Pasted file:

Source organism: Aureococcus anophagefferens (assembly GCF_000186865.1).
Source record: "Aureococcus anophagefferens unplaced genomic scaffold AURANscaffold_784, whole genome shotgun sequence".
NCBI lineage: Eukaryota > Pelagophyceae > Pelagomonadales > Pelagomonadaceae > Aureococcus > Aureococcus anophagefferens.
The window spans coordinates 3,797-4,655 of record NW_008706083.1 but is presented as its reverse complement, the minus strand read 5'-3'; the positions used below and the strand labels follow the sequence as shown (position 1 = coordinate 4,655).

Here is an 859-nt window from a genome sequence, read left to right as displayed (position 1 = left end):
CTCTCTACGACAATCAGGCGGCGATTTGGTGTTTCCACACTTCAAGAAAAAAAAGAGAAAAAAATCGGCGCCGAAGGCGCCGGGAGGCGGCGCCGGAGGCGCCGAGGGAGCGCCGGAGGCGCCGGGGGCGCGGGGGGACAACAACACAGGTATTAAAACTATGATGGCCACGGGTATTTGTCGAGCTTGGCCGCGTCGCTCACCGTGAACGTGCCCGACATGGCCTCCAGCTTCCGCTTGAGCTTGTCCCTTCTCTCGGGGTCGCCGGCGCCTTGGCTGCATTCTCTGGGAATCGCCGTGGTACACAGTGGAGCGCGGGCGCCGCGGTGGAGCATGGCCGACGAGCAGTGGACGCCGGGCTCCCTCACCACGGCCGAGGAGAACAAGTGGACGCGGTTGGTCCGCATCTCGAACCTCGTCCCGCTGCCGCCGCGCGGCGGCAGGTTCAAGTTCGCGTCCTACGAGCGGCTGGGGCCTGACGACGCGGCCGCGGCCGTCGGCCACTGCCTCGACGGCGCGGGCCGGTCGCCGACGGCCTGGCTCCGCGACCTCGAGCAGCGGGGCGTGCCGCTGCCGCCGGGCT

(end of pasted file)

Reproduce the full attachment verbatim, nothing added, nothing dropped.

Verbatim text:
Source organism: Aureococcus anophagefferens (assembly GCF_000186865.1).
Source record: "Aureococcus anophagefferens unplaced genomic scaffold AURANscaffold_784, whole genome shotgun sequence".
NCBI lineage: Eukaryota > Pelagophyceae > Pelagomonadales > Pelagomonadaceae > Aureococcus > Aureococcus anophagefferens.
The window spans coordinates 3,797-4,655 of record NW_008706083.1 but is presented as its reverse complement, the minus strand read 5'-3'; the positions used below and the strand labels follow the sequence as shown (position 1 = coordinate 4,655).

Here is an 859-nt window from a genome sequence, read left to right as displayed (position 1 = left end):
CTCTCTACGACAATCAGGCGGCGATTTGGTGTTTCCACACTTCAAGAAAAAAAAGAGAAAAAAATCGGCGCCGAAGGCGCCGGGAGGCGGCGCCGGAGGCGCCGAGGGAGCGCCGGAGGCGCCGGGGGCGCGGGGGGACAACAACACAGGTATTAAAACTATGATGGCCACGGGTATTTGTCGAGCTTGGCCGCGTCGCTCACCGTGAACGTGCCCGACATGGCCTCCAGCTTCCGCTTGAGCTTGTCCCTTCTCTCGGGGTCGCCGGCGCCTTGGCTGCATTCTCTGGGAATCGCCGTGGTACACAGTGGAGCGCGGGCGCCGCGGTGGAGCATGGCCGACGAGCAGTGGACGCCGGGCTCCCTCACCACGGCCGAGGAGAACAAGTGGACGCGGTTGGTCCGCATCTCGAACCTCGTCCCGCTGCCGCCGCGCGGCGGCAGGTTCAAGTTCGCGTCCTACGAGCGGCTGGGGCCTGACGACGCGGCCGCGGCCGTCGGCCACTGCCTCGACGGCGCGGGCCGGTCGCCGACGGCCTGGCTCCGCGACCTCGAGCAGCGGGGCGTGCCGCTGCCGCCGGGCT